This article is co-authored by Zoe Azhdari-Radkani (Staff Software Engineer), Merissa Silk (Principal Product Manager), and Radu Tudoran (Director of Engineering).

Integrating WebViews.

The Onfido Web SDK serves as an integral tool for our clients, enabling seamless identity verification directly with their end users. Designed with specific, thoughtful attention to user experience, the Onfido Web SDK offers a suite of screens and functionalities to guide users through document and biometric capture processes effortlessly.

While many of our clients integrate the SDK into their web apps using conventional web integration methods, we also cater to those who look to incorporate our web solution into their native apps on iOS or Android devices.

Understanding Webviews

Most of us are familiar with using browsers like Chrome or Safari for browsing the web. However, behind the scenes is another significant player: the Webview. These built-in browsers possess capabilities beyond merely displaying web pages within a mobile app.

Let's dive into what Webviews are and why they are so popular in the world of web and app development.

Native apps are crafted for a specific operating system, such as iOS or Android, to ensure optimal performance. They are typically coded in languages like Swift or Java, enabling deep integration with the device's system.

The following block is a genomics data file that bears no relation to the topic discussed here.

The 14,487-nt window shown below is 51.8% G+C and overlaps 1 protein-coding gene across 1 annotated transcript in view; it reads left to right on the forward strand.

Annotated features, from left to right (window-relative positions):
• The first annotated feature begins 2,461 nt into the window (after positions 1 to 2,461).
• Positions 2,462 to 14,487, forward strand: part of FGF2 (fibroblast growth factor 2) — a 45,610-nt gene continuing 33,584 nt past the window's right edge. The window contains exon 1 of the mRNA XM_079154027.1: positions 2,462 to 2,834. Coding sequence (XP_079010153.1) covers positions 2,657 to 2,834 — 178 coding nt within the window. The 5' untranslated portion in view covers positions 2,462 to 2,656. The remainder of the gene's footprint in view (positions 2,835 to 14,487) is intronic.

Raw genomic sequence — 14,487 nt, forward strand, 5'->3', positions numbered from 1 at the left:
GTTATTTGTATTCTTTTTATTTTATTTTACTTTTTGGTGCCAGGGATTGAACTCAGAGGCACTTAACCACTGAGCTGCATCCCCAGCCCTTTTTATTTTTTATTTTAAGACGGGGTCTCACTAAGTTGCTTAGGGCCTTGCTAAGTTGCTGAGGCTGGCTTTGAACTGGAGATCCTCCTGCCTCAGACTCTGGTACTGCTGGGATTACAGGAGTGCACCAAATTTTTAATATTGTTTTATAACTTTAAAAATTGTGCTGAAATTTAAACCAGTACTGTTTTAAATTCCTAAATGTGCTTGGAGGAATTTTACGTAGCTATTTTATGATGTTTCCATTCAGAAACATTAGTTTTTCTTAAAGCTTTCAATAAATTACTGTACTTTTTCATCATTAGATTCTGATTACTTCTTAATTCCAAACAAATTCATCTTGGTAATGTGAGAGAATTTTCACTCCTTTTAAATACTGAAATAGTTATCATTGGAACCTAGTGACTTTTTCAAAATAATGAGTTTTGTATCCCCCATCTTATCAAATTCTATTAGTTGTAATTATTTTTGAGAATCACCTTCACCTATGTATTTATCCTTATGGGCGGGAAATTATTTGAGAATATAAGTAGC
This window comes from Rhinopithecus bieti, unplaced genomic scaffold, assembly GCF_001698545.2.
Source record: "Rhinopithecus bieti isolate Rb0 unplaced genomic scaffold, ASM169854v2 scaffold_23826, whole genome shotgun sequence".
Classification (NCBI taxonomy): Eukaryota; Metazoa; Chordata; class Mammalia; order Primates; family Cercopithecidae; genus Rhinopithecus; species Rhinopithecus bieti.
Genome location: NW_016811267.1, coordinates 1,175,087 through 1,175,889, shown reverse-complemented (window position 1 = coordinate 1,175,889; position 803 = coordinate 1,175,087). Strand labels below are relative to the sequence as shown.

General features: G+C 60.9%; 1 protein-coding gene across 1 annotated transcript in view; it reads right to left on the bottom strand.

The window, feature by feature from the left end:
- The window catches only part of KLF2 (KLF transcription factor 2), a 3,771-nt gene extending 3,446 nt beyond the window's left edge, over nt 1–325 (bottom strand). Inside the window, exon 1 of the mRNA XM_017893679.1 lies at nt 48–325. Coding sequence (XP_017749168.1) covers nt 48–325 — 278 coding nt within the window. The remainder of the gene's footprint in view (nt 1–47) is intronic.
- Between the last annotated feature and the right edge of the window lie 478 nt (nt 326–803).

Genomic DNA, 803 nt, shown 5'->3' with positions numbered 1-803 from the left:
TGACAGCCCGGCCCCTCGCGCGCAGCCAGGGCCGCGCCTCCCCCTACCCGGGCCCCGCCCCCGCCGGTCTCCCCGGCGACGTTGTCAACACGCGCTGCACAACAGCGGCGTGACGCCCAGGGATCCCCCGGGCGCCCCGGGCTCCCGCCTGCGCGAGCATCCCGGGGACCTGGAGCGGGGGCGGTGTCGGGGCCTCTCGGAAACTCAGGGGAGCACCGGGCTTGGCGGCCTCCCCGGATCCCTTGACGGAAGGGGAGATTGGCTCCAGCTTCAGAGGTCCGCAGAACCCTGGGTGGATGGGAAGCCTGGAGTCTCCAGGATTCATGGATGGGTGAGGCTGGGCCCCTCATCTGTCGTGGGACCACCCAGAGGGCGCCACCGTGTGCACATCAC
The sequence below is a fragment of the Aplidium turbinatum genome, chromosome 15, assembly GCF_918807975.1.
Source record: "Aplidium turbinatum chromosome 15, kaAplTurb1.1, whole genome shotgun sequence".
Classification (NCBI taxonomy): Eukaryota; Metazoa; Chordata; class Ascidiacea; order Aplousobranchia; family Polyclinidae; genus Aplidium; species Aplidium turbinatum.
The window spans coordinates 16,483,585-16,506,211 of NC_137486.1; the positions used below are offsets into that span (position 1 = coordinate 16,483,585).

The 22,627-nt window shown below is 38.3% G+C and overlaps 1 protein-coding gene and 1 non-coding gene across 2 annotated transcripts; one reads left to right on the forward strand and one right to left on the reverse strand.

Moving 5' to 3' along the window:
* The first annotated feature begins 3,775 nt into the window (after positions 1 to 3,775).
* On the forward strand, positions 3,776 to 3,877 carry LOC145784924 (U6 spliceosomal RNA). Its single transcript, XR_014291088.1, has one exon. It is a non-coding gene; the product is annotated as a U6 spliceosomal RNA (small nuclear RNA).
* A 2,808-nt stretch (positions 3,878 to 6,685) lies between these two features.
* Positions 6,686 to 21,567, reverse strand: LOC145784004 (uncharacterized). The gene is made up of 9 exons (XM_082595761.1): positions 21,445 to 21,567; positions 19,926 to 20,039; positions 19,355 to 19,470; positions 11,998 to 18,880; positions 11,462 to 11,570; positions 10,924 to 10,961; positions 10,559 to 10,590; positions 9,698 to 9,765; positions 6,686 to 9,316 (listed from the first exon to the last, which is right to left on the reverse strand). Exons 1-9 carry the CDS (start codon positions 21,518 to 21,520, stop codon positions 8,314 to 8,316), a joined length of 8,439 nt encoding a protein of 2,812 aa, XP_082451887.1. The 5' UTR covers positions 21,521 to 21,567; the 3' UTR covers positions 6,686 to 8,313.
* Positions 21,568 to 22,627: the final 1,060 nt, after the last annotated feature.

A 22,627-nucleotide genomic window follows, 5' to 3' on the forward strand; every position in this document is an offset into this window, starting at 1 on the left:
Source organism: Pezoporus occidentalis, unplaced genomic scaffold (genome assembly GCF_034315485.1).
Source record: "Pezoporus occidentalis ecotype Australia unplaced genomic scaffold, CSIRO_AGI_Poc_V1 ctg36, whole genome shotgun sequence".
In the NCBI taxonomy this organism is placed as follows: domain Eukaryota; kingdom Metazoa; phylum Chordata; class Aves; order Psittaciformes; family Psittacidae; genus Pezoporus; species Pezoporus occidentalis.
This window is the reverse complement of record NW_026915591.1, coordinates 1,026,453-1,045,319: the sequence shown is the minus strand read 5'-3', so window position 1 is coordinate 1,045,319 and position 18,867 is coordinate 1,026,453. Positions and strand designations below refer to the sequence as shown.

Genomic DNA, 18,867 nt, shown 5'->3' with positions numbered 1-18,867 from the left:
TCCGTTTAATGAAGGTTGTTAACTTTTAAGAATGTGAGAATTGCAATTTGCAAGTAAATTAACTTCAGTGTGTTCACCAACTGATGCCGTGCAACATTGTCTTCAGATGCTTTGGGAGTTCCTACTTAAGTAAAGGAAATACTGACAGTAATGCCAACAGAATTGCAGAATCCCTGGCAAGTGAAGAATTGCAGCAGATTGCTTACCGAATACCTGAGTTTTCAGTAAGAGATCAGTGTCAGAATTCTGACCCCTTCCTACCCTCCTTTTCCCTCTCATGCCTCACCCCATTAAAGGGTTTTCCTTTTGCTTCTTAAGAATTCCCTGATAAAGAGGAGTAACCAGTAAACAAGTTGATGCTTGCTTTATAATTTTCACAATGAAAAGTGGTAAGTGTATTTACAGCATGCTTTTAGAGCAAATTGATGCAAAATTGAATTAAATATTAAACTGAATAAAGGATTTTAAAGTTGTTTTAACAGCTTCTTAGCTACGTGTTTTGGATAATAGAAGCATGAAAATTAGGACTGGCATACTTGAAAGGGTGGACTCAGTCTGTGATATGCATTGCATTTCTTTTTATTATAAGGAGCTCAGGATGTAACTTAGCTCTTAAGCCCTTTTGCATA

An application using Webviews is technically still a native app. However, instead of relying on native code for each screen, it leverages a Webview to load web content, effectively serving as the app's interface. In fact, Webviews can power entire apps by leveraging web technology within the native app container.

Advantages of Webviews in hybrid apps

So what makes these hybrid apps so appealing?

Accelerated development: Transforming an existing responsive web app into a hybrid app compatible with various devices is a relatively efficient process.

Seamless updates: Any modifications made to the web app automatically reflect across all users, courtesy of centralized content delivery from your server. Unlike native apps, which require separate builds for each platform and potential delays due to app store approvals, web apps offer unparalleled convenience in deployment and updates.

Convenient deployment and updates: By combining the agility of web apps with the robustness of native features, hybrid apps empower your web app with additional capabilities while ensuring the app size remains manageable.

These advantages underscore how Webviews unlock potent benefits, making hybrid apps an increasingly favored approach for application developers.

Native apps with Webviews vs. web apps

Before looking at integrating Onfido’s Web SDK into native apps, let's explore 2 key technical concepts: native apps with Webviews and web apps.

Understanding Webviews

Webviews are often described as embedded browsers – but what does this really mean?

Picture a browser divided into 2 components: the visible controls like the address bar and buttons, and the engine responsible for rendering web pages. A Webview essentially embodies this rendering engine, concealed within your app to display web content. That section within most apps showing a web page – It's likely a Webview in disguise!

How do Webviews work?

Native App with Webview vs Web Apps.

Think of your Webview as a discrete entity within your native app. It has the capability to fetch content from remotely hosted locations, enabling the reuse of code between your web app and the web elements within your native app.